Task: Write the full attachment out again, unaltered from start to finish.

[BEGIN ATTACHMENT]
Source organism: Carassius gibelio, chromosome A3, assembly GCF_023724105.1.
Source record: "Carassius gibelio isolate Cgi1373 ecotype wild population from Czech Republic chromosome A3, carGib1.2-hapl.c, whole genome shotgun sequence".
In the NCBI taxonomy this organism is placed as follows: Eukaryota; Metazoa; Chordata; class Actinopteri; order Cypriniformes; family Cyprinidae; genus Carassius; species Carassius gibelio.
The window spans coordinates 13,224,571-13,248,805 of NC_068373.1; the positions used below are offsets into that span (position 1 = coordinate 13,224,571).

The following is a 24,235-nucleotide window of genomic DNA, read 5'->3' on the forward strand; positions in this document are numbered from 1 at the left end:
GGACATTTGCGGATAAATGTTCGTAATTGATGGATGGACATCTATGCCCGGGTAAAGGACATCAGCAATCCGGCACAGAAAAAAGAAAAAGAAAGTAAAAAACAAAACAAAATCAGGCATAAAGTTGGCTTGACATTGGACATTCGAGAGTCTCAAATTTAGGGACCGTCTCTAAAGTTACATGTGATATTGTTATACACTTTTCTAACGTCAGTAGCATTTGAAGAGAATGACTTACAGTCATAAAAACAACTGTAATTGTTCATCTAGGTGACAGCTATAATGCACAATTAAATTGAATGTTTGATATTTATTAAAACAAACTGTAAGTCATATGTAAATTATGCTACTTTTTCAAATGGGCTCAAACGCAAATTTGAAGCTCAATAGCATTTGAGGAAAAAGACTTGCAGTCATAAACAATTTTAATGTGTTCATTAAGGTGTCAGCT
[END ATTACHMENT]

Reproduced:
Source organism: Carassius gibelio, chromosome A3, assembly GCF_023724105.1.
Source record: "Carassius gibelio isolate Cgi1373 ecotype wild population from Czech Republic chromosome A3, carGib1.2-hapl.c, whole genome shotgun sequence".
In the NCBI taxonomy this organism is placed as follows: Eukaryota; Metazoa; Chordata; class Actinopteri; order Cypriniformes; family Cyprinidae; genus Carassius; species Carassius gibelio.
The window spans coordinates 13,224,571-13,248,805 of NC_068373.1; the positions used below are offsets into that span (position 1 = coordinate 13,224,571).

The following is a 24,235-nucleotide window of genomic DNA, read 5'->3' on the forward strand; positions in this document are numbered from 1 at the left end:
GGACATTTGCGGATAAATGTTCGTAATTGATGGATGGACATCTATGCCCGGGTAAAGGACATCAGCAATCCGGCACAGAAAAAAGAAAAAGAAAGTAAAAAACAAAACAAAATCAGGCATAAAGTTGGCTTGACATTGGACATTCGAGAGTCTCAAATTTAGGGACCGTCTCTAAAGTTACATGTGATATTGTTATACACTTTTCTAACGTCAGTAGCATTTGAAGAGAATGACTTACAGTCATAAAAACAACTGTAATTGTTCATCTAGGTGACAGCTATAATGCACAATTAAATTGAATGTTTGATATTTATTAAAACAAACTGTAAGTCATATGTAAATTATGCTACTTTTTCAAATGGGCTCAAACGCAAATTTGAAGCTCAATAGCATTTGAGGAAAAAGACTTGCAGTCATAAACAATTTTAATGTGTTCATTAAGGTGTCAGCT